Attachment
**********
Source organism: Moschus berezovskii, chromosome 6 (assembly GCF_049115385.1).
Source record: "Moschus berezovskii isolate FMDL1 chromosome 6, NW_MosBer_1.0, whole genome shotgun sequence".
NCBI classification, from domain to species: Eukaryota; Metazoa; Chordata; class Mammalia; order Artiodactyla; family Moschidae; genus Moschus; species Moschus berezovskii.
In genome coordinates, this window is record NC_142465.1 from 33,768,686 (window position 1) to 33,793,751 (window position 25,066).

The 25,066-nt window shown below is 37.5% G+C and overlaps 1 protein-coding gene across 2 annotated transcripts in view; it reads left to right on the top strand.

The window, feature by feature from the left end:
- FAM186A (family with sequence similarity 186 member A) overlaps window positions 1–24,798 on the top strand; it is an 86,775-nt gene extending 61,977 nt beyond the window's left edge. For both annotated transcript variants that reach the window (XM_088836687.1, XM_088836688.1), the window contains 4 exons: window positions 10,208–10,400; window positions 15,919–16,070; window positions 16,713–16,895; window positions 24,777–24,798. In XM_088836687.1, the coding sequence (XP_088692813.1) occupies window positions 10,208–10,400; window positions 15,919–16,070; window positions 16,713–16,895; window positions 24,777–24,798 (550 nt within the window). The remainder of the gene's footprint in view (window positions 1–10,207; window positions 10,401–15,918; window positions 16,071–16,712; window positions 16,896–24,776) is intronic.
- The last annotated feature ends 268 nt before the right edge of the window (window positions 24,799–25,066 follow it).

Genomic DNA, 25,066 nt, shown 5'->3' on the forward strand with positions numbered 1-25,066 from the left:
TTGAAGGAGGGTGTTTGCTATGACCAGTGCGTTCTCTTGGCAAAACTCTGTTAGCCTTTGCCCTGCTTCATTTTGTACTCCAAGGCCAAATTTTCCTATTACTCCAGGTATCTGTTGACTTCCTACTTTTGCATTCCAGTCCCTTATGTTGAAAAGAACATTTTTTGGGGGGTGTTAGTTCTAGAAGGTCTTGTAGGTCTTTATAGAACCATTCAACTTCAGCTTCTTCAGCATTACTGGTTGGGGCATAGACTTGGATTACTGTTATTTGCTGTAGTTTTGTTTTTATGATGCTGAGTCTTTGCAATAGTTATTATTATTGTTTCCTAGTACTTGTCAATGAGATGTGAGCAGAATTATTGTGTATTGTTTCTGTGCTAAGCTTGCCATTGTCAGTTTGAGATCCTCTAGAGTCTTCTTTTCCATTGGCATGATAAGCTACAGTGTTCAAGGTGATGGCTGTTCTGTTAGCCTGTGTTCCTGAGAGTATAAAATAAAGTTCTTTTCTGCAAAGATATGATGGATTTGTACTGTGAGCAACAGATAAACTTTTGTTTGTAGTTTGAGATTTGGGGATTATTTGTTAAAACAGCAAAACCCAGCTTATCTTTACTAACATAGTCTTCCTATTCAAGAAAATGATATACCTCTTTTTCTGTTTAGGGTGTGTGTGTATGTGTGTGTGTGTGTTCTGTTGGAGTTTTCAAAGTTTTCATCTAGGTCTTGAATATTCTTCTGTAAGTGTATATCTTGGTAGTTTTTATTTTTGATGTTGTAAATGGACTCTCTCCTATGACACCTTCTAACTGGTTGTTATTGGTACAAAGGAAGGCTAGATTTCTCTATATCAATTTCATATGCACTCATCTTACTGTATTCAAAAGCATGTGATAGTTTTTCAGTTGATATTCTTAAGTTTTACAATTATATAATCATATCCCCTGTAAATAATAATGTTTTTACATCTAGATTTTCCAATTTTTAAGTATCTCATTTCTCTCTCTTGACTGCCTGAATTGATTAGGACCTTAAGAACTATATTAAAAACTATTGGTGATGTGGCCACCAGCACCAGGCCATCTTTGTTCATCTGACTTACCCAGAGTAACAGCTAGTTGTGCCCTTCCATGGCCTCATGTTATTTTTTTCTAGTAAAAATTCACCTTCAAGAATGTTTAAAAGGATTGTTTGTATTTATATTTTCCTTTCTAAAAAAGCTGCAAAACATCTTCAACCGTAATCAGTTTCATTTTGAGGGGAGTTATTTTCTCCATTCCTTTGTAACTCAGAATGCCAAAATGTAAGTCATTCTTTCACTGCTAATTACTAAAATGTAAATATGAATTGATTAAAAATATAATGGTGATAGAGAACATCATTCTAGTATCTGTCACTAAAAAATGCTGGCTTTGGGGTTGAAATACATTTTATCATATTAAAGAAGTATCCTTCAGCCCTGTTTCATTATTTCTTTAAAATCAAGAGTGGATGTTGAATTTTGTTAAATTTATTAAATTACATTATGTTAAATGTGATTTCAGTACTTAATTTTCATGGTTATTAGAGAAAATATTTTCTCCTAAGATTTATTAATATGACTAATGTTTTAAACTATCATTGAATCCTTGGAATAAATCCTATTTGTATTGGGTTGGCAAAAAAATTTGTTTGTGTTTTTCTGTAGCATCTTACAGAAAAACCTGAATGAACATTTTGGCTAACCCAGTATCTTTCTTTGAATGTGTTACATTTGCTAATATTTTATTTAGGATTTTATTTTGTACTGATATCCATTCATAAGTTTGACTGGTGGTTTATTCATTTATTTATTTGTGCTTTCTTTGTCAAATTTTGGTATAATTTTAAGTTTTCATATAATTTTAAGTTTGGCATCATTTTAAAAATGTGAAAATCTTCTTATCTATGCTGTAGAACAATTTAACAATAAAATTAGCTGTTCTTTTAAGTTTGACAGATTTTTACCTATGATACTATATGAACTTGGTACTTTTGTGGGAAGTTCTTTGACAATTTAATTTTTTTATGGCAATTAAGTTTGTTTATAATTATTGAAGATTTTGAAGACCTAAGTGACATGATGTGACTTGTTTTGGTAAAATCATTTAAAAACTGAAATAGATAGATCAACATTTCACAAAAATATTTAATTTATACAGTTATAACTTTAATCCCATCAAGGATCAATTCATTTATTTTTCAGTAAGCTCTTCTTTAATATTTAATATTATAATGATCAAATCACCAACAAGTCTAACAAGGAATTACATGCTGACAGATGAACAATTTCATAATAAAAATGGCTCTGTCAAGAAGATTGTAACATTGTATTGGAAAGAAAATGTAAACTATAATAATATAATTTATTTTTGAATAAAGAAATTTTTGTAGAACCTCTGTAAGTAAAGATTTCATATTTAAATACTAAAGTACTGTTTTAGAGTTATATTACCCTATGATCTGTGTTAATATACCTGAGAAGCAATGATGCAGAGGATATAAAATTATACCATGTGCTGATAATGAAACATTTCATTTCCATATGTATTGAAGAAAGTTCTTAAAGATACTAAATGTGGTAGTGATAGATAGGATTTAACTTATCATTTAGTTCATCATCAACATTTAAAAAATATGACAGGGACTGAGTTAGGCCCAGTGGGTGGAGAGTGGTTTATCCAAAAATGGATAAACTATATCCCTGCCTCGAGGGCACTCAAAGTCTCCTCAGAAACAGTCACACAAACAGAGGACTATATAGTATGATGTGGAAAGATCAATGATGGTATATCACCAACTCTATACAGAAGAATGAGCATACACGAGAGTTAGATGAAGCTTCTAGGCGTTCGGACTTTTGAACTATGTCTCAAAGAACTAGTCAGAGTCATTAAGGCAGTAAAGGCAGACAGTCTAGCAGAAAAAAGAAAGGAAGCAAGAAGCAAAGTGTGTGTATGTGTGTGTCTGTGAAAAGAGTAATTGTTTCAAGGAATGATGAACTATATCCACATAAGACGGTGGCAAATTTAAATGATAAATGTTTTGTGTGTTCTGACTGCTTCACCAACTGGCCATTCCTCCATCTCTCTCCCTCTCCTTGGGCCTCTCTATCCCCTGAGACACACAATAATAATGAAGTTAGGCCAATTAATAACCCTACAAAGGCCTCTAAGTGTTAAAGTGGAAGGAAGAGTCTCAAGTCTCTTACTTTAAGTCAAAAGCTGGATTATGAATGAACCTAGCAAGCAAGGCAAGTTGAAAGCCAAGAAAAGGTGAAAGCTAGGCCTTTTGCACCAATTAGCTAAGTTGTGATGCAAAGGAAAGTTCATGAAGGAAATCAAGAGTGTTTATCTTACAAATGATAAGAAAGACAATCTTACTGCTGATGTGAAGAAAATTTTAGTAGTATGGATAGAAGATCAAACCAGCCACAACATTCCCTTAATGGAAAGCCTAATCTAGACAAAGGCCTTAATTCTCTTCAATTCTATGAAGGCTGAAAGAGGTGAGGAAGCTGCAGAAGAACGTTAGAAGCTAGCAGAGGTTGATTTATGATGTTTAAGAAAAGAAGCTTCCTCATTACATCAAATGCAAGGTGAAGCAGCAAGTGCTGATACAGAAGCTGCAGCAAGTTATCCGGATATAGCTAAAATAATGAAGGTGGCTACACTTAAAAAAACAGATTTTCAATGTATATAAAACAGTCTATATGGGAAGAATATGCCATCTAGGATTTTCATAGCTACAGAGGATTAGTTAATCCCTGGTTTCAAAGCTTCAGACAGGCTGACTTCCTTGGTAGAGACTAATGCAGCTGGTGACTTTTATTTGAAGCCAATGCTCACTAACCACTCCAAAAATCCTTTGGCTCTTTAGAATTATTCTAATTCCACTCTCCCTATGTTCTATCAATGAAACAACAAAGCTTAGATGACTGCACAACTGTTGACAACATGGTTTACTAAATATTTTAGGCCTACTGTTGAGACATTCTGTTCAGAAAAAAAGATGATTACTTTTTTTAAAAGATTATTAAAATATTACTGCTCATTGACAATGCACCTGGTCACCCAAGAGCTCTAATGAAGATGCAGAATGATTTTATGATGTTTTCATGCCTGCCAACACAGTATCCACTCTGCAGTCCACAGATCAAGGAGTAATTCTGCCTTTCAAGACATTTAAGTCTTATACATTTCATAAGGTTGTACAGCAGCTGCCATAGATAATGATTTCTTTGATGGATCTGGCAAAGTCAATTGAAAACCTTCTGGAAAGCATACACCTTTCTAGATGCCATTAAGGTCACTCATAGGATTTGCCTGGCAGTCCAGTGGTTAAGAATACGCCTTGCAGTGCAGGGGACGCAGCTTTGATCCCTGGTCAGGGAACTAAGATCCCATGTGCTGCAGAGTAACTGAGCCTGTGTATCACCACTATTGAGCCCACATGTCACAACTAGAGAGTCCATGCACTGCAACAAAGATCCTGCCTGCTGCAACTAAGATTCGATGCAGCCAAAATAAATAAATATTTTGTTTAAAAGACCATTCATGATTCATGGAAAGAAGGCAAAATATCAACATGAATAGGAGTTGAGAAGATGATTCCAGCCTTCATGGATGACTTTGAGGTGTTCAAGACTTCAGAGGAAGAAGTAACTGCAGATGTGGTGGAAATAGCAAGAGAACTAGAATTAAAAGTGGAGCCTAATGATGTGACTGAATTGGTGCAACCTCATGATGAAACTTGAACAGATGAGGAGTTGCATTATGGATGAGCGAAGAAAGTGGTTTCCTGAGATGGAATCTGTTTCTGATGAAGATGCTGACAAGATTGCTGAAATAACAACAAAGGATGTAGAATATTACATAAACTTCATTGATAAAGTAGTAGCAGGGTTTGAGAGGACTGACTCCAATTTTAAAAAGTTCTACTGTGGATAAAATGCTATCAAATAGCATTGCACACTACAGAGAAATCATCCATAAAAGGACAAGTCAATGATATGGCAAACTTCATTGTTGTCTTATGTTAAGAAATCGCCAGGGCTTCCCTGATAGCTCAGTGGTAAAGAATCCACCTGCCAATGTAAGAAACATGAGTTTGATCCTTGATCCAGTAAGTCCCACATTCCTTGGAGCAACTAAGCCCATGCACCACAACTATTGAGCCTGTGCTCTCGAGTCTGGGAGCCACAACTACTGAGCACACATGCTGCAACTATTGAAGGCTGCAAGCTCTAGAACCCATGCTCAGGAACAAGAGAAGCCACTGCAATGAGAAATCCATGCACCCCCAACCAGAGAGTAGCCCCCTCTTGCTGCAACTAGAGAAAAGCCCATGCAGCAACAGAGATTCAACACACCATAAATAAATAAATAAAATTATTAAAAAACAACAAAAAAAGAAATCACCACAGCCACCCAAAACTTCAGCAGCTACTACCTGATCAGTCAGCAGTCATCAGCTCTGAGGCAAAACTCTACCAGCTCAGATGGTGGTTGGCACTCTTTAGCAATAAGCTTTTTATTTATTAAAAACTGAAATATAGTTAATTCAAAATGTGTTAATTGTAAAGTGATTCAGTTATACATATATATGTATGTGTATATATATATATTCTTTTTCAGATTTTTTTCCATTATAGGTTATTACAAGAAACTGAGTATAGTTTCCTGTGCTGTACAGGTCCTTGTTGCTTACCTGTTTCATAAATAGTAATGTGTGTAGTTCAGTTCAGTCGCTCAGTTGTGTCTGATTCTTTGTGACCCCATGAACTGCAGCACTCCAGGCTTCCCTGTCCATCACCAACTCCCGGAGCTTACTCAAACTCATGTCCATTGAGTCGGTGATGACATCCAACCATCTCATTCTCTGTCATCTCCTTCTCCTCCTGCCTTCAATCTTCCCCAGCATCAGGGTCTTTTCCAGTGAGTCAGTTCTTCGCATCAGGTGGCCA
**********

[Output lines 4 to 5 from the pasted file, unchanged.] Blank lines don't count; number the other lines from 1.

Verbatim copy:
In genome coordinates, this window is record NC_142465.1 from 33,768,686 (window position 1) to 33,793,751 (window position 25,066).

The 25,066-nt window shown below is 37.5% G+C and overlaps 1 protein-coding gene across 2 annotated transcripts in view; it reads left to right on the top strand.